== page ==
PHOENIX - Another fraud crackdown at Arizona's unemployment agency has affected Arizonans waiting for much-needed payments as the COVID-19 continues.
The Department of Economic Security (DES) says the vast majority of the accounts they froze are high risk of fraud. But, within hours of the new round of crackdowns, real claimants said their accounts were impacted.
Emanuela Bartlett from Surprise was back to school shopping for her son two weeks ago. But, her card was declined.
"Finally next week, he’s going to start in person," she said.
When she went to pay, her card was declined.
"It was kind of embarrassing, too, because I knew I had money on the card and I cannot access my card online and I was shut off," Bartlett explained.
It was shut off by DES. The agency says 43,000 Pandemic Unemployment Assistance (PUA) claimants were placed on hold for potentially fraudulent activity.
DES cracking down on fraud, but some Valley residents are still concerned
The company she worked for filed for bankruptcy and was shut down in March. She’s been collecting unemployment problem free since then.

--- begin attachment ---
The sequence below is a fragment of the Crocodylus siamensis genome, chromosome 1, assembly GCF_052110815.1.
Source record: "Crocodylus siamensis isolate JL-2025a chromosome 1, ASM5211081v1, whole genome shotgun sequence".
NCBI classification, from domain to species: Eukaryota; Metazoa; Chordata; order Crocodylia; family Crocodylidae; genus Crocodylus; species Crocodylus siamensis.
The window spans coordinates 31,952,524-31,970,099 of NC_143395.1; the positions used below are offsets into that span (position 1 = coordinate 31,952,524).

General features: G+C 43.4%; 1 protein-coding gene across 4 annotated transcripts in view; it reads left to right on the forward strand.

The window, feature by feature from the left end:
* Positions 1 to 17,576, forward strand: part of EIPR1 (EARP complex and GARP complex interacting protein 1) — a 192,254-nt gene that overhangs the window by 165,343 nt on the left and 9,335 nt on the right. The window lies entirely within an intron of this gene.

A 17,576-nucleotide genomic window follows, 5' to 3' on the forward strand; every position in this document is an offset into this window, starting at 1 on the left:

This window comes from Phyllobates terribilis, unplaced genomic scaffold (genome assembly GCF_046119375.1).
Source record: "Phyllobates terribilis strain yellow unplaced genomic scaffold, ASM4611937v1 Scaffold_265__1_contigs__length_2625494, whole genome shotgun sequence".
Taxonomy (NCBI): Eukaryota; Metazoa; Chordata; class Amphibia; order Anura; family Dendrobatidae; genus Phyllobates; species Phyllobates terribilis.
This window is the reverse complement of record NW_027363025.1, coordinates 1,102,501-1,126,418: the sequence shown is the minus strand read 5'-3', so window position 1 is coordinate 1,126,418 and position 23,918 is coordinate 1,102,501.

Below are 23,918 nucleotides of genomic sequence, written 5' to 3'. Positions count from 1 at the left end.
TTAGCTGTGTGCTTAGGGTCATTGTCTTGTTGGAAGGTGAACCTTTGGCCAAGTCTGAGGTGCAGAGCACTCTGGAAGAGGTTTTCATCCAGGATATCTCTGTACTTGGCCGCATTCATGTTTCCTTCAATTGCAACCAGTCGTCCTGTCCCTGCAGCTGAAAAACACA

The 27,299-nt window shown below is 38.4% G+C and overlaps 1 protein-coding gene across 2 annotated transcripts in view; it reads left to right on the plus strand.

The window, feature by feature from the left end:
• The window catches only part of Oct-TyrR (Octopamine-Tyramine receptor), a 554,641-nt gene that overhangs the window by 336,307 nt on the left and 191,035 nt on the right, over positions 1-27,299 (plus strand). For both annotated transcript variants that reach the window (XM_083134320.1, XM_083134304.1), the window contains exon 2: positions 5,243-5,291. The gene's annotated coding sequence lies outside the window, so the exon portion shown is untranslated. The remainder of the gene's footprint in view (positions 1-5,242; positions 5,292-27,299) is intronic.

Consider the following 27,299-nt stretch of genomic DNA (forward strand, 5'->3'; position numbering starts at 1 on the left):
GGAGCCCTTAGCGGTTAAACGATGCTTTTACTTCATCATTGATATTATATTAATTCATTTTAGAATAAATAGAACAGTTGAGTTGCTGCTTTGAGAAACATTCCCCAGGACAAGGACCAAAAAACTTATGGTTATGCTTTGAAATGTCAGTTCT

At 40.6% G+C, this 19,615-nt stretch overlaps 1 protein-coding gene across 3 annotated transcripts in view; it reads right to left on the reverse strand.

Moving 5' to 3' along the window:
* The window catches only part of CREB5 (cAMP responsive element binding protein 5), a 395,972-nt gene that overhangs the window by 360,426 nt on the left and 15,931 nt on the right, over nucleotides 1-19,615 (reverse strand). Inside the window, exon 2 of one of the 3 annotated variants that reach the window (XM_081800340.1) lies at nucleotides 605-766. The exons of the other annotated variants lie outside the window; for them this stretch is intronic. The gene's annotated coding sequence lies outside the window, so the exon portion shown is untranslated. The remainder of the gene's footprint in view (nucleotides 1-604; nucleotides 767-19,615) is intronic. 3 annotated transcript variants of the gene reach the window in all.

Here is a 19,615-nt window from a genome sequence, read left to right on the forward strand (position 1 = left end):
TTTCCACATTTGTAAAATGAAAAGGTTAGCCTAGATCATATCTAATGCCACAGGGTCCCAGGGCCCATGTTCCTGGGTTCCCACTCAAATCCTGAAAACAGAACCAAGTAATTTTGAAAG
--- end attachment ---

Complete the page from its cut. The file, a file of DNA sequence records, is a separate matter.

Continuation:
43K unemployment accounts frozon over alleged fraud
The Arizona Department of Economic Security said it has prevented 43,000 unemployment accounts from receiving benefits after those accounts were flagged as potentially fraudulent.
In July, the department closed 28,000 accounts suspected of fraud, cutting benefits to many people who had legitimate claims.
About 3,800 accounts out of the 28,000 closed in July, or just under 14%, were later found legitimate and the residents were repaid, according to the department.
DES tells FOX 10 it's still flooded with fraudulent claims and have paid out hundreds of millions of dollars in fraud. In the last few weeks, the agency received more than a million PUA claims which they say proves high amounts of fraud.
In response, the agency created a task force with law enforcement and is working with ID.me to verify identities before paying out.
"Now there are people like me that are paying consequences because they cannot do their job," Emanuela Bartlett said of DES.
She filled out her ID.me two weeks ago when her card was frozen but is still waiting for her money.
DES says 18% of the people who were placed on hold because of "high risk for fraud" have filled out an ID.me and had their accounts reinstated.